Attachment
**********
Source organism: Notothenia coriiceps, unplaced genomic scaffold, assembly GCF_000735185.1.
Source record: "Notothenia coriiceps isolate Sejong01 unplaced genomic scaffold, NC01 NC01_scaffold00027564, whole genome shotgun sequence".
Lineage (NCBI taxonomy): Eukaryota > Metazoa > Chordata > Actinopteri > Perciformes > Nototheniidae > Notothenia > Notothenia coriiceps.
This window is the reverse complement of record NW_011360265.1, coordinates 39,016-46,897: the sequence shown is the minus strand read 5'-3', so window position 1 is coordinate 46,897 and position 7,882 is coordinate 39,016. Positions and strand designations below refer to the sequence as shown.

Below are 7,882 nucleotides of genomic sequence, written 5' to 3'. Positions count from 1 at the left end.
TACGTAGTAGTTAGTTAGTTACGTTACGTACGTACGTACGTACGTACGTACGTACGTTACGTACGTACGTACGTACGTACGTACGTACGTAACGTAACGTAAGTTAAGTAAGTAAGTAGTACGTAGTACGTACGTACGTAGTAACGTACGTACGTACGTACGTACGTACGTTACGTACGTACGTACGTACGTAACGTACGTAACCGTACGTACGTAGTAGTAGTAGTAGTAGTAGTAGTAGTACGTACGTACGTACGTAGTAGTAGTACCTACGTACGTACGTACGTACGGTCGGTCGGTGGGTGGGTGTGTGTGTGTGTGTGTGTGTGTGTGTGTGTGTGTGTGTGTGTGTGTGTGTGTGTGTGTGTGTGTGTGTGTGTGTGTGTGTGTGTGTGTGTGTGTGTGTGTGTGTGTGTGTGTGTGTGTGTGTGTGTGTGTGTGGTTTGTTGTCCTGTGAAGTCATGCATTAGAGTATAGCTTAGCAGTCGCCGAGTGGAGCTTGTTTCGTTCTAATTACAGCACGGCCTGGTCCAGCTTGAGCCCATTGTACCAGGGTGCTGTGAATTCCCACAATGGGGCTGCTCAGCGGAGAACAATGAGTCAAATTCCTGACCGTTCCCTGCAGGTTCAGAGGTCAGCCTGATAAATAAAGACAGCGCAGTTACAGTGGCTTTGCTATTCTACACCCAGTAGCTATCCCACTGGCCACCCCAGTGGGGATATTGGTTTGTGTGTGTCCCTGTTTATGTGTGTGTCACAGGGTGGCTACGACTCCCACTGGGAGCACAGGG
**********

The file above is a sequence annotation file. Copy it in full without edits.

Source organism: Notothenia coriiceps, unplaced genomic scaffold, assembly GCF_000735185.1.
Source record: "Notothenia coriiceps isolate Sejong01 unplaced genomic scaffold, NC01 NC01_scaffold00027564, whole genome shotgun sequence".
Lineage (NCBI taxonomy): Eukaryota > Metazoa > Chordata > Actinopteri > Perciformes > Nototheniidae > Notothenia > Notothenia coriiceps.
This window is the reverse complement of record NW_011360265.1, coordinates 39,016-46,897: the sequence shown is the minus strand read 5'-3', so window position 1 is coordinate 46,897 and position 7,882 is coordinate 39,016. Positions and strand designations below refer to the sequence as shown.

Below are 7,882 nucleotides of genomic sequence, written 5' to 3'. Positions count from 1 at the left end.
TACGTAGTAGTTAGTTAGTTACGTTACGTACGTACGTACGTACGTACGTACGTACGTTACGTACGTACGTACGTACGTACGTACGTACGTAACGTAACGTAAGTTAAGTAAGTAAGTAGTACGTAGTACGTACGTACGTAGTAACGTACGTACGTACGTACGTACGTACGTTACGTACGTACGTACGTACGTAACGTACGTAACCGTACGTACGTAGTAGTAGTAGTAGTAGTAGTAGTAGTACGTACGTACGTACGTAGTAGTAGTACCTACGTACGTACGTACGTACGGTCGGTCGGTGGGTGGGTGTGTGTGTGTGTGTGTGTGTGTGTGTGTGTGTGTGTGTGTGTGTGTGTGTGTGTGTGTGTGTGTGTGTGTGTGTGTGTGTGTGTGTGTGTGTGTGTGTGTGTGTGTGTGTGTGTGTGTGTGTGTGTGTGTGTGGTTTGTTGTCCTGTGAAGTCATGCATTAGAGTATAGCTTAGCAGTCGCCGAGTGGAGCTTGTTTCGTTCTAATTACAGCACGGCCTGGTCCAGCTTGAGCCCATTGTACCAGGGTGCTGTGAATTCCCACAATGGGGCTGCTCAGCGGAGAACAATGAGTCAAATTCCTGACCGTTCCCTGCAGGTTCAGAGGTCAGCCTGATAAATAAAGACAGCGCAGTTACAGTGGCTTTGCTATTCTACACCCAGTAGCTATCCCACTGGCCACCCCAGTGGGGATATTGGTTTGTGTGTGTCCCTGTTTATGTGTGTGTCACAGGGTGGCTACGACTCCCACTGGGAGCACAGGG